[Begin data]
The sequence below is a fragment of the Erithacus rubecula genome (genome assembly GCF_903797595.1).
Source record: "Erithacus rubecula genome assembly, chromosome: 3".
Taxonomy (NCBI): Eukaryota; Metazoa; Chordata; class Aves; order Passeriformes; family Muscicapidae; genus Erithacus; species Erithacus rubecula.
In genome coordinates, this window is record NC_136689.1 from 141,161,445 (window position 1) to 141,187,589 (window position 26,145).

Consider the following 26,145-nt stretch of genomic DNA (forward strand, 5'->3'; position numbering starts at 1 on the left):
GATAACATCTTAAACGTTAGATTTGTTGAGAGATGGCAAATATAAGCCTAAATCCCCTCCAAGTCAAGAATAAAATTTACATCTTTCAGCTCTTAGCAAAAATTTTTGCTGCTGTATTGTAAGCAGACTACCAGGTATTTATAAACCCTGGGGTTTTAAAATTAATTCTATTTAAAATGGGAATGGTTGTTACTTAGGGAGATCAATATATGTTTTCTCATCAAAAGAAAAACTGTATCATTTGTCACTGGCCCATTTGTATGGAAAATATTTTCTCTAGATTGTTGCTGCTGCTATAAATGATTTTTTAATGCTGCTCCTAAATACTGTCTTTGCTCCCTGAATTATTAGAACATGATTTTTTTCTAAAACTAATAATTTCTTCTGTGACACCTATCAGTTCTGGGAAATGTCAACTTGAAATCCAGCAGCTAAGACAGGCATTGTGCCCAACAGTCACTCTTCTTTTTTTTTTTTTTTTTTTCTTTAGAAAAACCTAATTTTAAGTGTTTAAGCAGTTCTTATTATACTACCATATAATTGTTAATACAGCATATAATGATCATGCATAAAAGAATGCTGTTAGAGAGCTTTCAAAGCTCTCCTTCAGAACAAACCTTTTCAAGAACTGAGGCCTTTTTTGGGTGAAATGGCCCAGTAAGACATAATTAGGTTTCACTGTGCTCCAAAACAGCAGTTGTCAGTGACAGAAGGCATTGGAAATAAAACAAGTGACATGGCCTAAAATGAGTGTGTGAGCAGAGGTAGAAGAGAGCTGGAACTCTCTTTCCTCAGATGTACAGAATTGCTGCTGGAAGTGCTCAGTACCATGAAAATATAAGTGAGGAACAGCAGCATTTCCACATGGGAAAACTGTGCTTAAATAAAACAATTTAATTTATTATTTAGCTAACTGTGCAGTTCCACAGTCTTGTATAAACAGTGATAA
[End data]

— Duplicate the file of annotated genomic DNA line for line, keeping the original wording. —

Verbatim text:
The sequence below is a fragment of the Erithacus rubecula genome (genome assembly GCF_903797595.1).
Source record: "Erithacus rubecula genome assembly, chromosome: 3".
Taxonomy (NCBI): Eukaryota; Metazoa; Chordata; class Aves; order Passeriformes; family Muscicapidae; genus Erithacus; species Erithacus rubecula.
In genome coordinates, this window is record NC_136689.1 from 141,161,445 (window position 1) to 141,187,589 (window position 26,145).

Consider the following 26,145-nt stretch of genomic DNA (forward strand, 5'->3'; position numbering starts at 1 on the left):
GATAACATCTTAAACGTTAGATTTGTTGAGAGATGGCAAATATAAGCCTAAATCCCCTCCAAGTCAAGAATAAAATTTACATCTTTCAGCTCTTAGCAAAAATTTTTGCTGCTGTATTGTAAGCAGACTACCAGGTATTTATAAACCCTGGGGTTTTAAAATTAATTCTATTTAAAATGGGAATGGTTGTTACTTAGGGAGATCAATATATGTTTTCTCATCAAAAGAAAAACTGTATCATTTGTCACTGGCCCATTTGTATGGAAAATATTTTCTCTAGATTGTTGCTGCTGCTATAAATGATTTTTTAATGCTGCTCCTAAATACTGTCTTTGCTCCCTGAATTATTAGAACATGATTTTTTTCTAAAACTAATAATTTCTTCTGTGACACCTATCAGTTCTGGGAAATGTCAACTTGAAATCCAGCAGCTAAGACAGGCATTGTGCCCAACAGTCACTCTTCTTTTTTTTTTTTTTTTTTTCTTTAGAAAAACCTAATTTTAAGTGTTTAAGCAGTTCTTATTATACTACCATATAATTGTTAATACAGCATATAATGATCATGCATAAAAGAATGCTGTTAGAGAGCTTTCAAAGCTCTCCTTCAGAACAAACCTTTTCAAGAACTGAGGCCTTTTTTGGGTGAAATGGCCCAGTAAGACATAATTAGGTTTCACTGTGCTCCAAAACAGCAGTTGTCAGTGACAGAAGGCATTGGAAATAAAACAAGTGACATGGCCTAAAATGAGTGTGTGAGCAGAGGTAGAAGAGAGCTGGAACTCTCTTTCCTCAGATGTACAGAATTGCTGCTGGAAGTGCTCAGTACCATGAAAATATAAGTGAGGAACAGCAGCATTTCCACATGGGAAAACTGTGCTTAAATAAAACAATTTAATTTATTATTTAGCTAACTGTGCAGTTCCACAGTCTTGTATAAACAGTGATAA